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- Dubai 05:31 06:49 12:14 15:11 17:33 18:52
Saudi Arabia’s fiscal surplus could rocket by more than 17 times in 2012 due to strong crude prices although the world’s oil powerhouse is expected again to overshoot planned spending, a key Saudi bank has said.
Announcing its 2012 budget just before the end of last year, the largest Arab economy projected record high expenditure of SR690 billion and revenue of SR702 billion, creating a tiny surplus of SR12 billion, less than one per cent of its expected GDP for that year.
The Gulf Kingdom is believed to have based its budget on an average oil price of just above $60 but actual crude prices could be as high as $97, according to forecasts by the Saudi American Bank Group (SAMBA).
With its crude output staying above nine million barrels per day, the country’s actual revenue could leap by nearly 40 per cent to SR979 billion while spending could swell by just around 11 per cent to SR768 billion.
This means the state budget balance could be as high as SR211 billion, more than 17 times the projected surplus of SR12 billion. But the expected surplus this year remains far below the SR306 billion recorded in 2011, when oil prices climbed to their highest ever average of more than $100.
“Our fiscal projection for 2012 is based on an average Saudi oil price of $97/barrel (slightly lower than in 2011) and oil output of just over 9 million b/d (again, fractionally lower than in 2011),” SAMBA said in its monthly report.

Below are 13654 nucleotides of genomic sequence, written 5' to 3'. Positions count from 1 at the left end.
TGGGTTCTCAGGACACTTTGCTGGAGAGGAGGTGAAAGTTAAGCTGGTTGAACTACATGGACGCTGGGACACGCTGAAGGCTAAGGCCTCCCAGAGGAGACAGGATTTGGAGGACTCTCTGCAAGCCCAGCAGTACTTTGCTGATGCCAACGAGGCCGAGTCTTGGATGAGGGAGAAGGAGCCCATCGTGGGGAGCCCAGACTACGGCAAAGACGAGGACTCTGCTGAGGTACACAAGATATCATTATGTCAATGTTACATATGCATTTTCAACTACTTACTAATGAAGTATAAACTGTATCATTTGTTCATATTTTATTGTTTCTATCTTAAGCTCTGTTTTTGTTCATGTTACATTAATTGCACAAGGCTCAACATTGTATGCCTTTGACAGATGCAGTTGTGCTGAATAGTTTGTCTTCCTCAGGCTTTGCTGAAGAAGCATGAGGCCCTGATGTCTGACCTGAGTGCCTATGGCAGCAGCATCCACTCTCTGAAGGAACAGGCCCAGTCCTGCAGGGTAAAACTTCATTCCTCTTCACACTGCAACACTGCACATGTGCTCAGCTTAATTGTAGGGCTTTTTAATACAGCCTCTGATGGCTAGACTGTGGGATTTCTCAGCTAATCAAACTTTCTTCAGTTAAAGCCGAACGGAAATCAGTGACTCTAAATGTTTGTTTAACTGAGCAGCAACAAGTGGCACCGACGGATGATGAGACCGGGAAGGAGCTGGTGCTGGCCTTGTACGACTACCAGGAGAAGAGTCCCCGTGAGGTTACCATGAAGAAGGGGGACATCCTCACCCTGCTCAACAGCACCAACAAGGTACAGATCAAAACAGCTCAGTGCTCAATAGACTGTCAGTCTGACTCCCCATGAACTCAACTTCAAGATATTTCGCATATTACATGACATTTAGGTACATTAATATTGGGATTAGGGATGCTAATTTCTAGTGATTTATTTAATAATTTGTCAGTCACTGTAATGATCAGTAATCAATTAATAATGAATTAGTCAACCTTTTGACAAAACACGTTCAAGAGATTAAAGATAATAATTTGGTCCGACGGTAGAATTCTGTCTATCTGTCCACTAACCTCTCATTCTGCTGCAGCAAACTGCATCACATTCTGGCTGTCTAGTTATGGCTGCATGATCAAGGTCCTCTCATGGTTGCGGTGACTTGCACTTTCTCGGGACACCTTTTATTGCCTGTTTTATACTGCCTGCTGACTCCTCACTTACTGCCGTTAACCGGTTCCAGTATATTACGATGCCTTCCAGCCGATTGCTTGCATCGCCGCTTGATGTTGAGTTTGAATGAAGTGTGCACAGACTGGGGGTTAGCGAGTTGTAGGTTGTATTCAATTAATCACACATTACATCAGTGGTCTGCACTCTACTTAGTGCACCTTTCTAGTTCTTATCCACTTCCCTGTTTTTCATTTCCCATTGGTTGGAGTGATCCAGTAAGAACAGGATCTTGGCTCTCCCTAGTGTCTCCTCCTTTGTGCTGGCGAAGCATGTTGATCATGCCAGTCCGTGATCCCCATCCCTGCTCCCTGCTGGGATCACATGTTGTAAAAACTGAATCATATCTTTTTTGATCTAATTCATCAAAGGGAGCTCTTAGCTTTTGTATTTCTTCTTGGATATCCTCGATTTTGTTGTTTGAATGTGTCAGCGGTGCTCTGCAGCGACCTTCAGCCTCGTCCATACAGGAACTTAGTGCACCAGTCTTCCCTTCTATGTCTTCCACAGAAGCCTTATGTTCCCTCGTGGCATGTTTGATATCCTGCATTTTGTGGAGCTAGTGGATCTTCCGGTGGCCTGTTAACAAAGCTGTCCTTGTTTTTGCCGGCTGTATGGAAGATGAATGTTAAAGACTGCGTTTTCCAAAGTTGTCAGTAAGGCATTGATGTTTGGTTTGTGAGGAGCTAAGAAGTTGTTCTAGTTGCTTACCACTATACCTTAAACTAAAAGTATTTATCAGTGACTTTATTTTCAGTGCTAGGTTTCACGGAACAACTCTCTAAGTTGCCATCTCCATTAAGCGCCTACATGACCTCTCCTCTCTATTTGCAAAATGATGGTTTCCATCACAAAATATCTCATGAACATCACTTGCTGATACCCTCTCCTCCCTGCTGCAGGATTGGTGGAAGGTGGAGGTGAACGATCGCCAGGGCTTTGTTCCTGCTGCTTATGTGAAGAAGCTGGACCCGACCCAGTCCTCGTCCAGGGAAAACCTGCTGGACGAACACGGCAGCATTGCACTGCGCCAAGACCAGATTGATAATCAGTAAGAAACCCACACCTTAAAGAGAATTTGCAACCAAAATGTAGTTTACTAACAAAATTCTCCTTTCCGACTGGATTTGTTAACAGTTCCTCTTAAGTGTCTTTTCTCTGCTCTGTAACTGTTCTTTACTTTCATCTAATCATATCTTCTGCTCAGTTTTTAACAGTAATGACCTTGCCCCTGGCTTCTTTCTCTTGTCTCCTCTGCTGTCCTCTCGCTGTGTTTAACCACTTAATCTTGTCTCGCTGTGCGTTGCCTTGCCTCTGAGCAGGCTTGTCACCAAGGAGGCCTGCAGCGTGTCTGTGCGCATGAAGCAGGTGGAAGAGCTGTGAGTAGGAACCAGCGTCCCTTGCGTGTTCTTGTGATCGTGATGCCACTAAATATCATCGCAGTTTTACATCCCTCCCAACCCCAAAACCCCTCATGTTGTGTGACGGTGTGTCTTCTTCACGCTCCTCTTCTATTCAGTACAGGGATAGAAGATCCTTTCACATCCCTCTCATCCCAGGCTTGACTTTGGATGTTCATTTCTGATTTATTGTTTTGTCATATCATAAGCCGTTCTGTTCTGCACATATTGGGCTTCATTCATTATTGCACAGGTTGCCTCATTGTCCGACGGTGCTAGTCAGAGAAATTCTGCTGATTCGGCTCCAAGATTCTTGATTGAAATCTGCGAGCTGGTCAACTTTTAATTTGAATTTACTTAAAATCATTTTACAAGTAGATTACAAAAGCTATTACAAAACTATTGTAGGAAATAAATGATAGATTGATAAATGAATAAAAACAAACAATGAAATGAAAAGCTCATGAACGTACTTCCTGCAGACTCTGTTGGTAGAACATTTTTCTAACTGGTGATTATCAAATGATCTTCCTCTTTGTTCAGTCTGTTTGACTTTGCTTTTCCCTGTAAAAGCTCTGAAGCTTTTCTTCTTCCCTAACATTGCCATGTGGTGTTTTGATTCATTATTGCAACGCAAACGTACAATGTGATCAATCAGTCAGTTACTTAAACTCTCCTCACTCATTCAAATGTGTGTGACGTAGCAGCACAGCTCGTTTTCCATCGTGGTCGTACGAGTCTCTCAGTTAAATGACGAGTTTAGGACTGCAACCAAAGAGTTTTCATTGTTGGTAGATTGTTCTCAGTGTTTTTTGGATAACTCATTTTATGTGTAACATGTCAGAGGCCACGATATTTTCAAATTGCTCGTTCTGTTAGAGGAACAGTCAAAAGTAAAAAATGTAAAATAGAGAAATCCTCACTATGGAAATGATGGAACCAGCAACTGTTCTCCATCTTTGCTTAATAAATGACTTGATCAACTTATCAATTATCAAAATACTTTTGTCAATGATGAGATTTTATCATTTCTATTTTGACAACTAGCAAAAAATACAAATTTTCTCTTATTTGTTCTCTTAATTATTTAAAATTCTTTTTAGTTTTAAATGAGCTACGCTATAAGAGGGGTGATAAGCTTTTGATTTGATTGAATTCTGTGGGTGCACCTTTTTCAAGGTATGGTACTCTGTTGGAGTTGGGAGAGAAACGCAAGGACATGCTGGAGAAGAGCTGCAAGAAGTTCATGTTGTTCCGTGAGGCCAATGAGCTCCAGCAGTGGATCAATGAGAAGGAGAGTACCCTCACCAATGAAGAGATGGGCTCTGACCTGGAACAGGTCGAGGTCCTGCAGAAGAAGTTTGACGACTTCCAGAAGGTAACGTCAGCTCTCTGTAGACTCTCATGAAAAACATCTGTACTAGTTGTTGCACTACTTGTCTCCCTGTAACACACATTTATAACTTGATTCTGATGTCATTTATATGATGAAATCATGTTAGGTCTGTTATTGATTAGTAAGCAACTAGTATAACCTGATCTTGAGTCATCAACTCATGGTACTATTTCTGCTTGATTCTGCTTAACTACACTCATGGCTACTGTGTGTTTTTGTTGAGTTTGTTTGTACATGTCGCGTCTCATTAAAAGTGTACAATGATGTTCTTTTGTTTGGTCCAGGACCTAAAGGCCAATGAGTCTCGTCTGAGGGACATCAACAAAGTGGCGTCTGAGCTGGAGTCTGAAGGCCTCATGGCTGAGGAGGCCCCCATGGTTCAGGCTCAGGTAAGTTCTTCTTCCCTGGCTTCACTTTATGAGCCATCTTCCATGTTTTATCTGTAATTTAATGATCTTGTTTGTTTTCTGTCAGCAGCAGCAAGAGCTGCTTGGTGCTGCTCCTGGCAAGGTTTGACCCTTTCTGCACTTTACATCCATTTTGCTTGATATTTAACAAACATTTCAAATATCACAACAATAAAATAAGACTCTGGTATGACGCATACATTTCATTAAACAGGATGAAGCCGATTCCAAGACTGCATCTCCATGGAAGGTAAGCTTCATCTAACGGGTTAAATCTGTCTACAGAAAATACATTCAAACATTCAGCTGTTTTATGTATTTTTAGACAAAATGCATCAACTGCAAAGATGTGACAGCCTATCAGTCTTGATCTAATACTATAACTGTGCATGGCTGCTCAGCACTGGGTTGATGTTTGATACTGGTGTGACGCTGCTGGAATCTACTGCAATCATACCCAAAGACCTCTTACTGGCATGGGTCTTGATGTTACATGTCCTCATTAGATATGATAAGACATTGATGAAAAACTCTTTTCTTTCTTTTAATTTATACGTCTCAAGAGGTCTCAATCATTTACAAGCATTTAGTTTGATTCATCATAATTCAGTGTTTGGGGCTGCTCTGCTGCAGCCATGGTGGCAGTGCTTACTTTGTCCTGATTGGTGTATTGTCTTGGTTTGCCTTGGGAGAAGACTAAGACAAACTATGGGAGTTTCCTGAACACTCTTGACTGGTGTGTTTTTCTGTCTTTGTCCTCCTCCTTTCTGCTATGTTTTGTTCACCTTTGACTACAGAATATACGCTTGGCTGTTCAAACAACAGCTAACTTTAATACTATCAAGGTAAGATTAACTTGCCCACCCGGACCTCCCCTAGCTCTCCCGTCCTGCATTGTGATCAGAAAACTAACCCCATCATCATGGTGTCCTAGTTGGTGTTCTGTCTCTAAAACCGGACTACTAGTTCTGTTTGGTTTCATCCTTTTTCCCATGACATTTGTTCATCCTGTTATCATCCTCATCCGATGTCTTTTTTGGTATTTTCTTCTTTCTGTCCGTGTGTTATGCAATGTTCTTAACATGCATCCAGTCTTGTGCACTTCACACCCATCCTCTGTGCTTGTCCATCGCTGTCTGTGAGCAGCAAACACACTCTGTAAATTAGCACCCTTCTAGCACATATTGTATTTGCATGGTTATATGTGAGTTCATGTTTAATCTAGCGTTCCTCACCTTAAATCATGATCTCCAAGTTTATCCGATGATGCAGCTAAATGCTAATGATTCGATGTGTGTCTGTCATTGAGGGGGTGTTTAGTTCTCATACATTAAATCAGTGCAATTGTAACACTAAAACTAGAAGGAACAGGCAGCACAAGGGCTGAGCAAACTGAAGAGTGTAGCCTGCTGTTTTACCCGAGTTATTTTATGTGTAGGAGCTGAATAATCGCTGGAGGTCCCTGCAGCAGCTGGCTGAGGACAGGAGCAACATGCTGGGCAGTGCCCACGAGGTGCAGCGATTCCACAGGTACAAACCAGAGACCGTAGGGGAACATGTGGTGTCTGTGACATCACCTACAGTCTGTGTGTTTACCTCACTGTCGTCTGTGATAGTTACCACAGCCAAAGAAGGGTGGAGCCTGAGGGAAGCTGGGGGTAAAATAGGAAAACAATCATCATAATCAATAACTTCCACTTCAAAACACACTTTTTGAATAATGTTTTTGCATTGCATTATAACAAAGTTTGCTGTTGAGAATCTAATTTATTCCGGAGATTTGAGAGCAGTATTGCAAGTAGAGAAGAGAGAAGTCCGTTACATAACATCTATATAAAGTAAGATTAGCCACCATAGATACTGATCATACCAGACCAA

The report showed non-oil income is likely to dip somewhat as slightly weaker import spending impacts the government’s customs take.
Overall revenue is likely to be some SR980 billion, 12 percent lower than in 2011, but comfortably ahead of the 2010 revenue figure of SR742 billion.
“We think overall spending will follow revenue and be slightly lower than in 2011. The public sector spending surge in 2011 was substantial, and we think the economy would find it difficult to accommodate a further increase in 2012, and so we see overall spending of around SR768 billion, some 5 percent lower than in 2011,” the report said.
“Nevertheless, spending on public sector wages is likely to show a further nominal increase given the tense MENA regional political environment.”
SAMBA said the forecast decline in the actual fiscal surplus this year would depress its ratio to 9.8 per cent of GDP from 14.1 per cent in 2011 but it remains way above the projected balance’s ratio of just 0.5 per cent.
It said the “break even” oil price—based on the government receiving 80 percent of oil export revenue from Saudi Aramco—is $74 for Arab Light. Nevertheless, even if this was not achieved, the government has substantial domestic savings that it can use to finance any shortfall, the report said, referring to the nearly SR2,000 billion held in overseas bank deposits and securities by the Saudi Arabian Monetary Agency (SAMA).
Turning to 2013, SAMBA expected revenue to stay flat, with a small increase in oil production being offset by a slight decline in prices. Spending is expected to tick up again, and this will mean a smaller—but still comfortable—surplus of SR169 billion, or 7.5 percent of GDP, It said.
“Despite the ostensible health of the public finances, there are structural rigidities that warrant attention. These are best captured by the non-oil fiscal deficit, which has surged from around 20 percent of non-oil GDP in 2002 to an estimated 80 percent this year,” the report said.
“The steady rise of the non-oil fiscal deficit reflects the build-up of spending commitments, particularly recurrent commitments stemming from public sector pay awards and fuel subsidies, over time.”
SAMBA noted that during periods of high oil prices it is easy for these current spending commitments to accrete.
“However, they are politically difficult to reverse and thus leave the government vulnerable to a sharp downturn in oil prices. We are certainly not expecting any such downturn, but the vulnerability persists.”
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